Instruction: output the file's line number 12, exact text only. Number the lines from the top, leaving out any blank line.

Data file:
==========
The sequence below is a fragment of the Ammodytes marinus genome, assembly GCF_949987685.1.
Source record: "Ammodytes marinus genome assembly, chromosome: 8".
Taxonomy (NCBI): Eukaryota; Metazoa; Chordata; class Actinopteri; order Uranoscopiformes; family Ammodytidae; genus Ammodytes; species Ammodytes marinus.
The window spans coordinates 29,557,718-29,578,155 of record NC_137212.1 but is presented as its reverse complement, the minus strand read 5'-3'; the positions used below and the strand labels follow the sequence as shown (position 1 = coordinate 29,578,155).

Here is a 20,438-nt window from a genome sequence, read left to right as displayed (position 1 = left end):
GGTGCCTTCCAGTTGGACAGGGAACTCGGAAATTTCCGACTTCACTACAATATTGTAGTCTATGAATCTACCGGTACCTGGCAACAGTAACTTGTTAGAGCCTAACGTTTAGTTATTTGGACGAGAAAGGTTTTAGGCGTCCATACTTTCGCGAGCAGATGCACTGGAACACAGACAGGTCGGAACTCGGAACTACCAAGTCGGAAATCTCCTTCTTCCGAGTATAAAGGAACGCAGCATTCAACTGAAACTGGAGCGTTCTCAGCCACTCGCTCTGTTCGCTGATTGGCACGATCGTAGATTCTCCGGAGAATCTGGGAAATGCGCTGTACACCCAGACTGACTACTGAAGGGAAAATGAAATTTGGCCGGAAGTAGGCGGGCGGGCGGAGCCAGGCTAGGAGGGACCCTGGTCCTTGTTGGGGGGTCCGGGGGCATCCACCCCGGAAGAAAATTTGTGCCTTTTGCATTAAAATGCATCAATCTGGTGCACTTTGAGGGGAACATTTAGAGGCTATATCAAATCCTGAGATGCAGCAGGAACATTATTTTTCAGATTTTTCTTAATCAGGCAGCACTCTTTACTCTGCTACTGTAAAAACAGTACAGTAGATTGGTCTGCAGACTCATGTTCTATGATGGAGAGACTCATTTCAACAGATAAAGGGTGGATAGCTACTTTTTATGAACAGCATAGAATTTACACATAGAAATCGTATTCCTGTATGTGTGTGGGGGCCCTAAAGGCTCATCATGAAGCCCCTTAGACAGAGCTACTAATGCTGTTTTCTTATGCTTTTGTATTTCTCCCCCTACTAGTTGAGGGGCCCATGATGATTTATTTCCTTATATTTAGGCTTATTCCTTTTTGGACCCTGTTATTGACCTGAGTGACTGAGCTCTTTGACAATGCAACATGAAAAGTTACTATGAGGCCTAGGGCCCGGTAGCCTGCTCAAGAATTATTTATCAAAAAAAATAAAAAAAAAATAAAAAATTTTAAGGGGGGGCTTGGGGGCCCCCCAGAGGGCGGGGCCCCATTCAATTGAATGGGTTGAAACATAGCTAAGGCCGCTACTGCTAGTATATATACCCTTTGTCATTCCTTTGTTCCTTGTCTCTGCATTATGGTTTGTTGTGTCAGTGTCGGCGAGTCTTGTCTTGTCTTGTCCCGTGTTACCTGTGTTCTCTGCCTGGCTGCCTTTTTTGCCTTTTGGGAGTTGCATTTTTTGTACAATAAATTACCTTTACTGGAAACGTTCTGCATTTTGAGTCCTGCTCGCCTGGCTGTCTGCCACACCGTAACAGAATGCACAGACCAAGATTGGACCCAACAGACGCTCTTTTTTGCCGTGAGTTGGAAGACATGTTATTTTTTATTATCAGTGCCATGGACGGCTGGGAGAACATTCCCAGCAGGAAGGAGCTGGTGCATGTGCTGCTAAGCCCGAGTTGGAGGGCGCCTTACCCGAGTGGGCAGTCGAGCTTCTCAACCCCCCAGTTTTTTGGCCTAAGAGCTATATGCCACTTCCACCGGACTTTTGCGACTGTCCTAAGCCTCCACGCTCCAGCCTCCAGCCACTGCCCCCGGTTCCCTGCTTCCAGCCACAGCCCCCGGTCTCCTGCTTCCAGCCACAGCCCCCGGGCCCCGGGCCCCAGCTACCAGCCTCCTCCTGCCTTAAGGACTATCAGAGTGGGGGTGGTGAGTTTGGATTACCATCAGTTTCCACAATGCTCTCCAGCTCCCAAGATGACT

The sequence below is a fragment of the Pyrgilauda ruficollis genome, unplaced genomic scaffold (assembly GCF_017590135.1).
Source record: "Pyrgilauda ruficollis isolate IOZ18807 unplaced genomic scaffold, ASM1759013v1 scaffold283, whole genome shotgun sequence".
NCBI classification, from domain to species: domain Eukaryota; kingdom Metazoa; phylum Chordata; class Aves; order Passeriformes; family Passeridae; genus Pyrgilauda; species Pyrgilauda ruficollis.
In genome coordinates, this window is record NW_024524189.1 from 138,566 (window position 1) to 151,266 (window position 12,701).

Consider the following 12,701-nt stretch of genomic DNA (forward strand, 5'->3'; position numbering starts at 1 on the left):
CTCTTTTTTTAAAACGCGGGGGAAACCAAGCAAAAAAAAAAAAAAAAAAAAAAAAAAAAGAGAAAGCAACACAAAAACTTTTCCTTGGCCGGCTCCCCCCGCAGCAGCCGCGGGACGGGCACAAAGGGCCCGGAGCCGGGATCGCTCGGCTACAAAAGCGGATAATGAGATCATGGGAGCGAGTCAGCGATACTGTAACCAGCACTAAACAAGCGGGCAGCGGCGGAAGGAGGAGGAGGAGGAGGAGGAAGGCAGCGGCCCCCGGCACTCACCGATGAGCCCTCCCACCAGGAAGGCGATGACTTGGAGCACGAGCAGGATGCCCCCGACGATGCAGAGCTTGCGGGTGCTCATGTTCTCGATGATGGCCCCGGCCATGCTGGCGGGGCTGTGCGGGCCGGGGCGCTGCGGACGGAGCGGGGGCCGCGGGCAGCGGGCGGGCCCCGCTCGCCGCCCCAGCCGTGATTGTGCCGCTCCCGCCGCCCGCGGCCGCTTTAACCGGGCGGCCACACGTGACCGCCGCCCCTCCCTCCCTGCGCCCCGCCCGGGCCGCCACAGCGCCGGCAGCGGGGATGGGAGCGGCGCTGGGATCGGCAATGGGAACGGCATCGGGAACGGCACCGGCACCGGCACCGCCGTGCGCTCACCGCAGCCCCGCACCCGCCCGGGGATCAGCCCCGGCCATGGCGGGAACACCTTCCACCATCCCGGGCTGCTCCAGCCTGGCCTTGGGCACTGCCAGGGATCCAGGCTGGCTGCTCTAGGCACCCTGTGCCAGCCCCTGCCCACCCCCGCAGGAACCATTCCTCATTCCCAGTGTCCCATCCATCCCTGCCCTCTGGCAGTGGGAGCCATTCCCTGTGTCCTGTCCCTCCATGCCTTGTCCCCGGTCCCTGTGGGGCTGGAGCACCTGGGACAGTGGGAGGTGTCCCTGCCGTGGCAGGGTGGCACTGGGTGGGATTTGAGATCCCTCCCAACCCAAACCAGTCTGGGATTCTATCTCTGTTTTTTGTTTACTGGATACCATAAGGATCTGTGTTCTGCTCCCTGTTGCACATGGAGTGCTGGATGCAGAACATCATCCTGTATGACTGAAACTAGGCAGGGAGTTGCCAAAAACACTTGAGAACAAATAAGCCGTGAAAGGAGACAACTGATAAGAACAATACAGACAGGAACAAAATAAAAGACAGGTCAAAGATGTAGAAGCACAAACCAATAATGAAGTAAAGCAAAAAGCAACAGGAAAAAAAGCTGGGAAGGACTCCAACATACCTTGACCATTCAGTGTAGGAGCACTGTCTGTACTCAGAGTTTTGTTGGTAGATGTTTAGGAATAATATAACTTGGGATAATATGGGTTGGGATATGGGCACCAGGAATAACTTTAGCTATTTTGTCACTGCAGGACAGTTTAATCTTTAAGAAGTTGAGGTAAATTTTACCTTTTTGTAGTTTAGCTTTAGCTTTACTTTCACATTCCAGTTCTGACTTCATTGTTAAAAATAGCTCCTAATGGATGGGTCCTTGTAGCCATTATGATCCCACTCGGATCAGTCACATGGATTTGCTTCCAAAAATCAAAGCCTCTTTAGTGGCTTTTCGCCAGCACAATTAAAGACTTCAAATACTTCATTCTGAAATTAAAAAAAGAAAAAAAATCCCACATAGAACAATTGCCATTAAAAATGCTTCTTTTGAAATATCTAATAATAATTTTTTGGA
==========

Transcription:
CTCTTTTTTTAAAACGCGGGGGAAACCAAGCAAAAAAAAAAAAAAAAAAAAAAAAAAAAGAGAAAGCAACACAAAAACTTTTCCTTGGCCGGCTCCCCCCGCAGCAGCCGCGGGACGGGCACAAAGGGCCCGGAGCCGGGATCGCTCGGCTACAAAAGCGGATAATGAGATCATGGGAGCGAGTCAGCGATACTGTAACCAGCACTAAACAAGCGGGCAGCGGCGGAAGGAGGAGGAGGAGGAGGAGGAAGGCAGCGGCCCCCGGCACTCACCGATGAGCCCTCCCACCAGGAAGGCGATGACTTGGAGCACGAGCAGGATGCCCCCGACGATGCAGAGCTTGCGGGTGCTCATGTTCTCGATGATGGCCCCGGCCATGCTGGCGGGGCTGTGCGGGCCGGGGCGCTGCGGACGGAGCGGGGGCCGCGGGCAGCGGGCGGGCCCCGCTCGCCGCCCCAGCCGTGATTGTGCCGCTCCCGCCGCCCGCGGCCGCTTTAACCGGGCGGCCACACGTGACCGCCGCCCCTCCCTCCCTGCGCCCCGCCCGGGCCGCCACAGCGCCGGCAGCGGGGATGGGAGCGGCGCTGGGATCGGCAATGGGAACGGCATCGGGAACGGCACCGGCACCGGCACCGCCGTGCGCTCACCGCAGCCCCGCACCCGCCCGGGGATCAGCCCCGGCCATGGCGGGAACACCTTCCACCATCCCGGGCTGCTCCAGCCTGGCCTTGGGCACTGCCAGGGATCCAGGCTGGCTGCTCTAGGCACCCTGTGCCAGCCCCTGCCCACCCCCGCAGGAACCATTCCTCATTCCCAGTGTCCCATCCATCCCTGCCCTCTGGCAGTGGGAGCCATTCCCTGTGTCCTGTCCCTCCATGCCTTGTCCCCGGTCCCTGTGGGGCTGGAGCACCTGGGACAGTGGGAGGTGTCCCTGCCGTGGCAGGGTGGCACTGGGTGGGATTTGAGATCCCTCCCAACCCAAACCAGTCTGGGATTCTATCTCTGTTTTTTGTTTACTGGATACCATAAGGATCTGTGTTCTGCTCCCTGTTGCACATGGAGTGCTGGATGCAGAACATCATCCTGTATGACTGAAACTAGGCAGGGAGTTGCCAAAAACACTTGAGAACAAATAAGCCGTGAAAGGAGACAACTGATAAGAACAATACAGACAGGAACAAAATAAAAGACAGGTCAAAGATGTAGAAGCACAAACCAATAATGAAGTAAAGCAAAAAGCAACAGGAAAAAAAGCTGGGAAGGACTCCAACATACCTTGACCATTCAGTGTAGGAGCACTGTCTGTACTCAGAGTTTTGTTGGTAGATGTTTAGGAATAATATAACTTGGGATAATATGGGTTGGGATATGGGCACCAGGAATAACTTTAGCTATTTTGTCACTGCAGGACAGTTTAATCTTTAAGAAGTTGAGGTAAATTTTACCTTTTTGTAGTTTAGCTTTAGCTTTACTTTCACATTCCAGTTCTGACTTCATTGTTAAAAATAGCTCCTAATGGATGGGTCCTTGTAGCCATTATGATCCCACTCGGATCAGTCACATGGATTTGCTTCCAAAAATCAAAGCCTCTTTAGTGGCTTTTCGCCAGCACAATTAAAGACTTCAAATACTTCATTCTGAAATTAAAAAAAGAAAAAAAATCCCACATAGAACAATTGCCATTAAAAATGCTTCTTTTGAAATATCTAATAATAATTTTTTGGA